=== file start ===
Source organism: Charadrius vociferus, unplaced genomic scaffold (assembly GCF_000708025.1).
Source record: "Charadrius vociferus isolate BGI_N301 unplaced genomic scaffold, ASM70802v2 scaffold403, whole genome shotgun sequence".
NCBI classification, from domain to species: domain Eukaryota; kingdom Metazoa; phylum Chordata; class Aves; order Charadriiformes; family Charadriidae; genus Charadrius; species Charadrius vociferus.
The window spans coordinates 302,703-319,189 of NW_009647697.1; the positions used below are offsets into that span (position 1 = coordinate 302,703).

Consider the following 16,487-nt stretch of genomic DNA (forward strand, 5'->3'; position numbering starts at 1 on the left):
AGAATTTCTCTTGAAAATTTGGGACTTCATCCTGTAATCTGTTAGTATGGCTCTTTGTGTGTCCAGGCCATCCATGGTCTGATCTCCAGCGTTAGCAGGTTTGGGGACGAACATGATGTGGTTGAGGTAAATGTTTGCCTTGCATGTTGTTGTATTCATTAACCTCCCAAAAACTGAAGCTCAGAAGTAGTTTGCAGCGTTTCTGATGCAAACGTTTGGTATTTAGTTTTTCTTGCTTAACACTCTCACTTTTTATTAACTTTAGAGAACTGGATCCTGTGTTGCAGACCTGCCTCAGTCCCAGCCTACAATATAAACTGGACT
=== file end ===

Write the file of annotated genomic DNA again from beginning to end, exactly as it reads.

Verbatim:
Source organism: Charadrius vociferus, unplaced genomic scaffold (assembly GCF_000708025.1).
Source record: "Charadrius vociferus isolate BGI_N301 unplaced genomic scaffold, ASM70802v2 scaffold403, whole genome shotgun sequence".
NCBI classification, from domain to species: domain Eukaryota; kingdom Metazoa; phylum Chordata; class Aves; order Charadriiformes; family Charadriidae; genus Charadrius; species Charadrius vociferus.
The window spans coordinates 302,703-319,189 of NW_009647697.1; the positions used below are offsets into that span (position 1 = coordinate 302,703).

Consider the following 16,487-nt stretch of genomic DNA (forward strand, 5'->3'; position numbering starts at 1 on the left):
AGAATTTCTCTTGAAAATTTGGGACTTCATCCTGTAATCTGTTAGTATGGCTCTTTGTGTGTCCAGGCCATCCATGGTCTGATCTCCAGCGTTAGCAGGTTTGGGGACGAACATGATGTGGTTGAGGTAAATGTTTGCCTTGCATGTTGTTGTATTCATTAACCTCCCAAAAACTGAAGCTCAGAAGTAGTTTGCAGCGTTTCTGATGCAAACGTTTGGTATTTAGTTTTTCTTGCTTAACACTCTCACTTTTTATTAACTTTAGAGAACTGGATCCTGTGTTGCAGACCTGCCTCAGTCCCAGCCTACAATATAAACTGGACT